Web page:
Sunday, 21 October 2012

“The Lotus Eater”: An analysis

by Sommerset Maugham

Background

•   Lotus eater  – a person who lives an idle, comfortable life, does not think/care very much about anything.

•  Setting - On the beautiful island of Capri, Italy. The places mentioned are the small, comfortable cottage Wilson lives in before the age of 60 as well as the woodshed where he lives after the age of 60. The time of the story is in the early 1900’s.

•  Point of view – The story is narrated from the first person point of view.

General summary

The Lotus Eater tells of a man who plans to live a happy life to a certain period of time, but faces difficulties when things do not work out the way he wants them to be.

Sequence of events (Traditional Plot)

Rising actions
Visits Capri for the first time
Falls in love with Capri
Makes decision to live on Capri
Sells house and buys annuity for 25 years
Lives happily for 25 years
Runs out of money
Landlord asks to leave cottage

Climax
Tries to kill himself

Falling actions
Does not dies
Lives in woodshed
Looks after goats and chickens
Becomes a misfit
Dies six years after he tries to kill himself


Sequence of events – Textual evidence

Before Thomas Wilson is 60:

“After my first visit here I went back to London. I was a bank manager.”
“I was on holiday in Italy at the time. I took a boat from Naples to visit Capri for a few days.”
“I fell in love with this island the first moment I saw it.”
“I had no family. I had no other relations and no close friends.”
“I decided that I was going to love here for the rest of my life.”
“But I did not decide in a hurry. I had to be sure that I was not making a terrible mistake.”
“I decided I was going to live a happy life before I die.”
“I had some savings and I sold my house in London. With this money, I bought an annuity for 25 years.”
“He lived in a small cottage. I found this cottage when I first came back.”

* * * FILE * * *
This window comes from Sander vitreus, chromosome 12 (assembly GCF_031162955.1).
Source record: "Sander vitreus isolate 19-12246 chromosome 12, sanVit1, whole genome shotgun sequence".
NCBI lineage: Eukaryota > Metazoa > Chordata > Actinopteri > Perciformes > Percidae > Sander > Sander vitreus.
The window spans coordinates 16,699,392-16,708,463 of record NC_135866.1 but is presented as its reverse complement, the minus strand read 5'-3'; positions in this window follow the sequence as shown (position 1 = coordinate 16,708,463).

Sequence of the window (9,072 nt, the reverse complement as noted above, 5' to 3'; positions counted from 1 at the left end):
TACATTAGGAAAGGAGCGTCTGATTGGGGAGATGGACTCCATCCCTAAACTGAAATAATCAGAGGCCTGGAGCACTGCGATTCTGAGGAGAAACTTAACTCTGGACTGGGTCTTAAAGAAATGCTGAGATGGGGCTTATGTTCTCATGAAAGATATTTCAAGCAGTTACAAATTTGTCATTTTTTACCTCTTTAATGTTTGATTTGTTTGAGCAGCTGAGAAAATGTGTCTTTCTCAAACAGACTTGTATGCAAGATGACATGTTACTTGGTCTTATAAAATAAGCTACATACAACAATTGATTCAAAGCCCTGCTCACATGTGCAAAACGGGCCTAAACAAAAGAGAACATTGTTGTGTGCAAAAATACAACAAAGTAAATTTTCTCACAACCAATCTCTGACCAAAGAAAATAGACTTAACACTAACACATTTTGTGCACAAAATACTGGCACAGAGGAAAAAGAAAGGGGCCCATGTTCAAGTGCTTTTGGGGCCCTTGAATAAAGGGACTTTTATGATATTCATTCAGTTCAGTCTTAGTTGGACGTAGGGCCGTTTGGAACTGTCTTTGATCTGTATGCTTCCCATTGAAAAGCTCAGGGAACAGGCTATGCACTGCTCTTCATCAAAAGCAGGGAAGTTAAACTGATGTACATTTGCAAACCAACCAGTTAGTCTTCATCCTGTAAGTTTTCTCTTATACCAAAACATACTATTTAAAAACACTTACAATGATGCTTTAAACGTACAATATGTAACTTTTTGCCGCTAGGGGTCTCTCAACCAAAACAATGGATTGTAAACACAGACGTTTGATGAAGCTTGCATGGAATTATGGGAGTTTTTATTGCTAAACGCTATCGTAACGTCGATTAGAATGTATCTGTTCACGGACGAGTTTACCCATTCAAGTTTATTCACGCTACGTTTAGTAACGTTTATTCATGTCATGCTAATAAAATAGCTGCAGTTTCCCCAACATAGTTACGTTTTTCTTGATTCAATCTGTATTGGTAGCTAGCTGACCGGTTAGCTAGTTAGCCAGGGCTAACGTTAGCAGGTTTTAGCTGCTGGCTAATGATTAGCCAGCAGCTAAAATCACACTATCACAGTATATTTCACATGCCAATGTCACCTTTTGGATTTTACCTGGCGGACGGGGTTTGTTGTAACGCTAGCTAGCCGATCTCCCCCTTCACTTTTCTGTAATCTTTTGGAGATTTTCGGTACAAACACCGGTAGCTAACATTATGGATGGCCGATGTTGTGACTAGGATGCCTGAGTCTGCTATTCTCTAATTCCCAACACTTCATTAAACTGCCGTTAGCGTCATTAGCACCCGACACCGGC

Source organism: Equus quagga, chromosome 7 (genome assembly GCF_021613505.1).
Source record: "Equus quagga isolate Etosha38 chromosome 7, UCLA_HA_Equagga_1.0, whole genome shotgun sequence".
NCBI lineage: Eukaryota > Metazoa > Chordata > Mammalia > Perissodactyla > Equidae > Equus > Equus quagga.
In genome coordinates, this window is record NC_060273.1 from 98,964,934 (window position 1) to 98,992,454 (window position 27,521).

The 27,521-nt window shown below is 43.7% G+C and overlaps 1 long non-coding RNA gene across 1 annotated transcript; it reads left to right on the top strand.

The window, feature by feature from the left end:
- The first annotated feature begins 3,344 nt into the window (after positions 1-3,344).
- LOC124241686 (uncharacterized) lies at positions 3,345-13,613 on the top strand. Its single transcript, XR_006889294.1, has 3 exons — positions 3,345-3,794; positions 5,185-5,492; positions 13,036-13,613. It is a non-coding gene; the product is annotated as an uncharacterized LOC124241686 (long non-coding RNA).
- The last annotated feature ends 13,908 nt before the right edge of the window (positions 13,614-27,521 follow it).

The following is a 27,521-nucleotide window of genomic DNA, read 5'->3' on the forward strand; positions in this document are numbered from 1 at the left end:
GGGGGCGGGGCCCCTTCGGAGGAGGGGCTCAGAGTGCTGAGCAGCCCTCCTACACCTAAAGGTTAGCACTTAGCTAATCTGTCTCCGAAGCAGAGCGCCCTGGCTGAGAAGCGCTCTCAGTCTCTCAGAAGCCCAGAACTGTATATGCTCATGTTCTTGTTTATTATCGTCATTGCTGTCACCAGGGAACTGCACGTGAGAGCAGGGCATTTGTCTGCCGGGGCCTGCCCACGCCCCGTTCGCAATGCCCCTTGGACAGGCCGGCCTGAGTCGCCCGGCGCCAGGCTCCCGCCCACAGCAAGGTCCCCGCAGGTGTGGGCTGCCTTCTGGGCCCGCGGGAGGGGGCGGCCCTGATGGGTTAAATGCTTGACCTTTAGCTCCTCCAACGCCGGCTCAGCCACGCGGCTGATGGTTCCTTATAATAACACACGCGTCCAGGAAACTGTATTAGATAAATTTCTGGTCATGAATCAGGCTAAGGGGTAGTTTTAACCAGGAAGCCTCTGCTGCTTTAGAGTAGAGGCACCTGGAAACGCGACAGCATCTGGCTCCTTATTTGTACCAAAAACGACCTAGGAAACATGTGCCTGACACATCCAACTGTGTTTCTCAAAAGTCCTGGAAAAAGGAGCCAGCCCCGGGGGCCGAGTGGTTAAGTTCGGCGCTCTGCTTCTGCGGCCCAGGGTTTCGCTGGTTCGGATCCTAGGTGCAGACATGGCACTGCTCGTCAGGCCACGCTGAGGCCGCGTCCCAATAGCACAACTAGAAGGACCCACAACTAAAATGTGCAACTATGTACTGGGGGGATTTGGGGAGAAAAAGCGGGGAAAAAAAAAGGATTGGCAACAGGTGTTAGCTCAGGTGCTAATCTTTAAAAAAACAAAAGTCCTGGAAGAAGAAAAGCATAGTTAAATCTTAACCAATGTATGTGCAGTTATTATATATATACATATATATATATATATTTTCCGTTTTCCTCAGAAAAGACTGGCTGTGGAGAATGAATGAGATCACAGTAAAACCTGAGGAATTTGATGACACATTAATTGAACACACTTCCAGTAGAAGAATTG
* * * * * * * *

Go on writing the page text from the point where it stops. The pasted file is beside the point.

After Thomas Wilson is 60:

“It was thirteen years before I went back to Capri again.”
“When he reached the age of sixty, the money was finished.”
“He lived like this for over a year.”
“In the end, the owner of the cottage told him he had to leave unless he paid the rent.”
“That night, he tried to kill himself.”
“He was very ill, but was still alive.”
“Assunta helped him. She and her husband let him live in the woodshed behind their house. They gave him food and he looks after their goats and chickens.”
“It’s not very comfortable in the woodshed. Burning hot in the summer and freezing cold in the winter.”
“What a terrible way to live. He was like a wild animal.”
“He had lived for six years in that woodshed. Wilson died last year.”

Character Analysis

Thomas Wilson
The friend
Assunta
The narrator


Name
Description
Textual evidence (examples)
1.   Thomas Wilson
Before the age of 60:
  about 50 years old with grey hair, and face burnt brown by the sun,
  careful person, does not make decisions in a hurry,
  idealistic,
  a loner,
  likes to meet people,
  lazy.
  “The man was about fifty and he was dressed in old clothes. He had grey hair and his face was burnt brown by the sun.”
  “But I did not decide in a hurry. I had to be sure that I was not making a terrible mistake”
  “I decided I was going to live a happy
  “I had no family… . I had no other relations and no close friends.”
  “He was happy to be by himself…”
“…he also enjoyed meeting people from time to time.”
  “For a long time, Wilson has lived an easy life”

After the age of 60:
  indecisive
  does not recognise friends
  may have become insane
 like a wild animal
• “When the time came to make a decision, he was unable to do anything.”
• “He didn’t know who I was.”
• “Perhaps his mind was damaged by the smoke.”
  “He was like a wild animal.”
2.   The friend
  friendly
  concerned
  kind and generous
  “My  friend had invited him to come and have dinner with us.”